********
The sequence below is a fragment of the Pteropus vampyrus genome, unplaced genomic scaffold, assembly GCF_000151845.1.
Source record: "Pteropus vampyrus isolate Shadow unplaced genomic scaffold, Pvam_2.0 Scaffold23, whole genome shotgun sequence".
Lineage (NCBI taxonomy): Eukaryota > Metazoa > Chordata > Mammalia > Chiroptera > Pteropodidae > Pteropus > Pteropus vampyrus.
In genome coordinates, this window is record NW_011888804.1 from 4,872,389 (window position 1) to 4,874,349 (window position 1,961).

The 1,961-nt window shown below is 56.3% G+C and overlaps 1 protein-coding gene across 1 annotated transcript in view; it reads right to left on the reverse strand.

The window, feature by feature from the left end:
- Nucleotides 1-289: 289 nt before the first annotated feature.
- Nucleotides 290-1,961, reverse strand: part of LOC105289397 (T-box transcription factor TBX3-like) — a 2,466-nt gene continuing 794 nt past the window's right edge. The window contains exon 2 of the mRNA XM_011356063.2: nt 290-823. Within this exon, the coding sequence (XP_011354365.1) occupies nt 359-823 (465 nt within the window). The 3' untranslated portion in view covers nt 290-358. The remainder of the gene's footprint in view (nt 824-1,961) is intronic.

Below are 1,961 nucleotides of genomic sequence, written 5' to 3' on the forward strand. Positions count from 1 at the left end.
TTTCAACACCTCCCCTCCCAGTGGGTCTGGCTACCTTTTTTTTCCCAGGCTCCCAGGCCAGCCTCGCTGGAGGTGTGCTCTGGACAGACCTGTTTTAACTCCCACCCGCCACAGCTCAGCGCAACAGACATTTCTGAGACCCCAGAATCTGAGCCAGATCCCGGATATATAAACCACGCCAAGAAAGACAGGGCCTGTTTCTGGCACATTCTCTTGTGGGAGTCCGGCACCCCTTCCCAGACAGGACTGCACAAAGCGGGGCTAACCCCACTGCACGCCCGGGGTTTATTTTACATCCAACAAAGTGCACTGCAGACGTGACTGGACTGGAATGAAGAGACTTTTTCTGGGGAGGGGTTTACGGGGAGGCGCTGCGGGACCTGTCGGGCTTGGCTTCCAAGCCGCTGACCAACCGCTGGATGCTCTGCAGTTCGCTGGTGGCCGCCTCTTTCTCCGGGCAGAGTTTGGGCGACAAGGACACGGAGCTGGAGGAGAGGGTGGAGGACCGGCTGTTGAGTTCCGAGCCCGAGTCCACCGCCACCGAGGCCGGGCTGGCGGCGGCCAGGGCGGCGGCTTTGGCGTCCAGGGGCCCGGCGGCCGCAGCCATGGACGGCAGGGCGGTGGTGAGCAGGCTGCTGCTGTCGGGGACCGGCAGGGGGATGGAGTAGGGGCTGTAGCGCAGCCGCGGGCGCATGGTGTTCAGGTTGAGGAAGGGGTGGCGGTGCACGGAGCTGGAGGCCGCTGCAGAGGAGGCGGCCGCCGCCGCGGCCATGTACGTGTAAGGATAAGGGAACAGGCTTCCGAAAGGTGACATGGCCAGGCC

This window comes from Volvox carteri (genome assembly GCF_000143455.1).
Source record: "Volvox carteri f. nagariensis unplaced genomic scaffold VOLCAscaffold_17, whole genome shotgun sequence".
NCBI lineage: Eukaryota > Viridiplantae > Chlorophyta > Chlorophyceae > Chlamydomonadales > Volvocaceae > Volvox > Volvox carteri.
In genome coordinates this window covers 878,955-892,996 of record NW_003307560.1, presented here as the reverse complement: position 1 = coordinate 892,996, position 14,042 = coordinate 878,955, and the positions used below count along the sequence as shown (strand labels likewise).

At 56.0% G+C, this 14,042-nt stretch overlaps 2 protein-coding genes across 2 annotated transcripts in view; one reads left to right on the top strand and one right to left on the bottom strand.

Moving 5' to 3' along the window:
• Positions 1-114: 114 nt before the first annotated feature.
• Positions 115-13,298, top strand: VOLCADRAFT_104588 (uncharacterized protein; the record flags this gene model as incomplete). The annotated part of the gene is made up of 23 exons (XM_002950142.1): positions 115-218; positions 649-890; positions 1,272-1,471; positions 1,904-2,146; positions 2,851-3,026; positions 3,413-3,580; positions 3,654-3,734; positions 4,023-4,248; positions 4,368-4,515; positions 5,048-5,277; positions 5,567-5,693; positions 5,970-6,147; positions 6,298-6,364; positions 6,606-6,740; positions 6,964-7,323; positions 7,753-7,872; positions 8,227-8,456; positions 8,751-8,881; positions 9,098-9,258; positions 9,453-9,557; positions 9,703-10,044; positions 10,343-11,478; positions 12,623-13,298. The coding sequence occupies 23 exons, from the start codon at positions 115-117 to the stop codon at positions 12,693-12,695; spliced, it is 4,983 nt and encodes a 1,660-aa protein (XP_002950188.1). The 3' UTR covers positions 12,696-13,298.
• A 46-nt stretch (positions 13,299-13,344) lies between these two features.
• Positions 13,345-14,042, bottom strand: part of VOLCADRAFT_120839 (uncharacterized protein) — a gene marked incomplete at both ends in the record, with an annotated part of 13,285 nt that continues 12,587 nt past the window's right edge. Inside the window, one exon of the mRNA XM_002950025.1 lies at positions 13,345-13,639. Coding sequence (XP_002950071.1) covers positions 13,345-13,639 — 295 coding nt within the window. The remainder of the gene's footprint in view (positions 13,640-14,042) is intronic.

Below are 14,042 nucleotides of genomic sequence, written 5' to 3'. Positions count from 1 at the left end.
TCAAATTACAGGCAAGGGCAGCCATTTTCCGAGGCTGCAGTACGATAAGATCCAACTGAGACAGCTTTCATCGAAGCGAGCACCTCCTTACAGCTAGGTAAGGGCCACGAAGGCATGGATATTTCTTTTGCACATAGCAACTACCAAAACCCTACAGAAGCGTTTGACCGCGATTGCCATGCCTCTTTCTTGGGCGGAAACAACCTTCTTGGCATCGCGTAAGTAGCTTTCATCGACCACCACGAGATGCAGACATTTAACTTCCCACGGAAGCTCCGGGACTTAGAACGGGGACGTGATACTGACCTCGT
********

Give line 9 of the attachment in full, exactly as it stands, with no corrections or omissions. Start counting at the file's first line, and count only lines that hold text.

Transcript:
Below are 1,961 nucleotides of genomic sequence, written 5' to 3' on the forward strand. Positions count from 1 at the left end.